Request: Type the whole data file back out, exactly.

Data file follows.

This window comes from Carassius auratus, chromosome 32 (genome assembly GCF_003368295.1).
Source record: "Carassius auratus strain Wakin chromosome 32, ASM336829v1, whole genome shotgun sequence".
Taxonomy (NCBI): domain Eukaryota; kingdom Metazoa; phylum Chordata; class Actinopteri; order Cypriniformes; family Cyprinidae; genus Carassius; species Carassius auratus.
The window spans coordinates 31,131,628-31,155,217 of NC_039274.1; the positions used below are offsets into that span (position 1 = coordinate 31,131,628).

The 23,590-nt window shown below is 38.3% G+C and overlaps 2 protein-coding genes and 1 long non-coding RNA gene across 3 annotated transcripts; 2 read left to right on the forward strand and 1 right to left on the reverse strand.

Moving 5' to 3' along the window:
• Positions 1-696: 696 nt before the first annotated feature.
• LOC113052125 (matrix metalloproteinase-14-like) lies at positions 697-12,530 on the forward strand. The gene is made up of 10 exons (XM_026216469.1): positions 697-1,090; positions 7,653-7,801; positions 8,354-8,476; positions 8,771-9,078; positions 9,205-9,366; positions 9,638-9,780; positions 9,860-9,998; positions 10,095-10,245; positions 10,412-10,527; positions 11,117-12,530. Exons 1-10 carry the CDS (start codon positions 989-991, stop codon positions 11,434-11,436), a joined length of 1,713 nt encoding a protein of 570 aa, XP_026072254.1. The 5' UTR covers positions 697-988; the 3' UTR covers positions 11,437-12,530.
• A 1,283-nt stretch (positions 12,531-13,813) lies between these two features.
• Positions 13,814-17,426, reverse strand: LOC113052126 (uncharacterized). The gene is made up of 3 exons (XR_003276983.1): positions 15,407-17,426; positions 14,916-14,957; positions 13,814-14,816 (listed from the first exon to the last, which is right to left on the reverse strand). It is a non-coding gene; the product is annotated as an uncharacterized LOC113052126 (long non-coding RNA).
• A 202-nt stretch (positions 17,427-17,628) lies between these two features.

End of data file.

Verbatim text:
This window comes from Carassius auratus, chromosome 32 (genome assembly GCF_003368295.1).
Source record: "Carassius auratus strain Wakin chromosome 32, ASM336829v1, whole genome shotgun sequence".
Taxonomy (NCBI): domain Eukaryota; kingdom Metazoa; phylum Chordata; class Actinopteri; order Cypriniformes; family Cyprinidae; genus Carassius; species Carassius auratus.
The window spans coordinates 31,131,628-31,155,217 of NC_039274.1; the positions used below are offsets into that span (position 1 = coordinate 31,131,628).

The 23,590-nt window shown below is 38.3% G+C and overlaps 2 protein-coding genes and 1 long non-coding RNA gene across 3 annotated transcripts; 2 read left to right on the forward strand and 1 right to left on the reverse strand.

Moving 5' to 3' along the window:
• Positions 1-696: 696 nt before the first annotated feature.
• LOC113052125 (matrix metalloproteinase-14-like) lies at positions 697-12,530 on the forward strand. The gene is made up of 10 exons (XM_026216469.1): positions 697-1,090; positions 7,653-7,801; positions 8,354-8,476; positions 8,771-9,078; positions 9,205-9,366; positions 9,638-9,780; positions 9,860-9,998; positions 10,095-10,245; positions 10,412-10,527; positions 11,117-12,530. Exons 1-10 carry the CDS (start codon positions 989-991, stop codon positions 11,434-11,436), a joined length of 1,713 nt encoding a protein of 570 aa, XP_026072254.1. The 5' UTR covers positions 697-988; the 3' UTR covers positions 11,437-12,530.
• A 1,283-nt stretch (positions 12,531-13,813) lies between these two features.
• Positions 13,814-17,426, reverse strand: LOC113052126 (uncharacterized). The gene is made up of 3 exons (XR_003276983.1): positions 15,407-17,426; positions 14,916-14,957; positions 13,814-14,816 (listed from the first exon to the last, which is right to left on the reverse strand). It is a non-coding gene; the product is annotated as an uncharacterized LOC113052126 (long non-coding RNA).
• A 202-nt stretch (positions 17,427-17,628) lies between these two features.